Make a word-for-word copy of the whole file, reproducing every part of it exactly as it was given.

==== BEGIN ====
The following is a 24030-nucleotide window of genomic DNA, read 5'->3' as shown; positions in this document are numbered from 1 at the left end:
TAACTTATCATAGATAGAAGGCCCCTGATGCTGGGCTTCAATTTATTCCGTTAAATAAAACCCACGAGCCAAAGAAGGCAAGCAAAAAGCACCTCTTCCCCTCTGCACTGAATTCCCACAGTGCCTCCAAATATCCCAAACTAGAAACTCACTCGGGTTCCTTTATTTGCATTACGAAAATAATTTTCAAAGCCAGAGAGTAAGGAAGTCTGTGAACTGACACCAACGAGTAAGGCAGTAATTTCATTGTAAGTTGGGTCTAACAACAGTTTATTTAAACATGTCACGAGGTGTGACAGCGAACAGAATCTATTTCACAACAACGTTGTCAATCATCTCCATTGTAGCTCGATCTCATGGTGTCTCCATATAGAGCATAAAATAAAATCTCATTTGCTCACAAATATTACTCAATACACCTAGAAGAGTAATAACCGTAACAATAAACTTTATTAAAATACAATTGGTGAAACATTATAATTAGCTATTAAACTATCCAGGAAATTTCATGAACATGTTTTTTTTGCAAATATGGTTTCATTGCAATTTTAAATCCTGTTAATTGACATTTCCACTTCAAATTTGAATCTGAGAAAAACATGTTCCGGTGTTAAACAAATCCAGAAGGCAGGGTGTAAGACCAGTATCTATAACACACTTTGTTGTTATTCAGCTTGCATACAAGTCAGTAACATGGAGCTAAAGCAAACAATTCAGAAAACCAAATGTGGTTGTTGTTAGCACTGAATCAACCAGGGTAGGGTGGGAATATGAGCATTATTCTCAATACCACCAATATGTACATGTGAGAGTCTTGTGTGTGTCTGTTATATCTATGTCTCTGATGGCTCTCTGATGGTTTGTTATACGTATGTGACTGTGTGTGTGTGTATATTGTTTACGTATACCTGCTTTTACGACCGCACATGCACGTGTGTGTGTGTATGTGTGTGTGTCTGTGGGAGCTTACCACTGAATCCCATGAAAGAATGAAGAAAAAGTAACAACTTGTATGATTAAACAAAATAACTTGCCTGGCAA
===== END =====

The following is a 24030-nucleotide window of genomic DNA, read 5'->3' as shown; positions in this document are numbered from 1 at the left end:
TAACTTATCATAGATAGAAGGCCCCTGATGCTGGGCTTCAATTTATTCCGTTAAATAAAACCCACGAGCCAAAGAAGGCAAGCAAAAAGCACCTCTTCCCCTCTGCACTGAATTCCCACAGTGCCTCCAAATATCCCAAACTAGAAACTCACTCGGGTTCCTTTATTTGCATTACGAAAATAATTTTCAAAGCCAGAGAGTAAGGAAGTCTGTGAACTGACACCAACGAGTAAGGCAGTAATTTCATTGTAAGTTGGGTCTAACAACAGTTTATTTAAACATGTCACGAGGTGTGACAGCGAACAGAATCTATTTCACAACAACGTTGTCAATCATCTCCATTGTAGCTCGATCTCATGGTGTCTCCATATAGAGCATAAAATAAAATCTCATTTGCTCACAAATATTACTCAATACACCTAGAAGAGTAATAACCGTAACAATAAACTTTATTAAAATACAATTGGTGAAACATTATAATTAGCTATTAAACTATCCAGGAAATTTCATGAACATGTTTTTTTTGCAAATATGGTTTCATTGCAATTTTAAATCCTGTTAATTGACATTTCCACTTCAAATTTGAATCTGAGAAAAACATGTTCCGGTGTTAAACAAATCCAGAAGGCAGGGTGTAAGACCAGTATCTATAACACACTTTGTTGTTATTCAGCTTGCATACAAGTCAGTAACATGGAGCTAAAGCAAACAATTCAGAAAACCAAATGTGGTTGTTGTTAGCACTGAATCAACCAGGGTAGGGTGGGAATATGAGCATTATTCTCAATACCACCAATATGTACATGTGAGAGTCTTGTGTGTGTCTGTTATATCTATGTCTCTGATGGCTCTCTGATGGTTTGTTATACGTATGTGACTGTGTGTGTGTGTATATTGTTTACGTATACCTGCTTTTACGACCGCACATGCACGTGTGTGTGTGTATGTGTGTGTGTCTGTGGGAGCTTACCACTGAATCCCATGAAAGAATGAAGAAAAAGTAACAACTTGTATGATTAAACAAAATAACTTGCCTGGCAA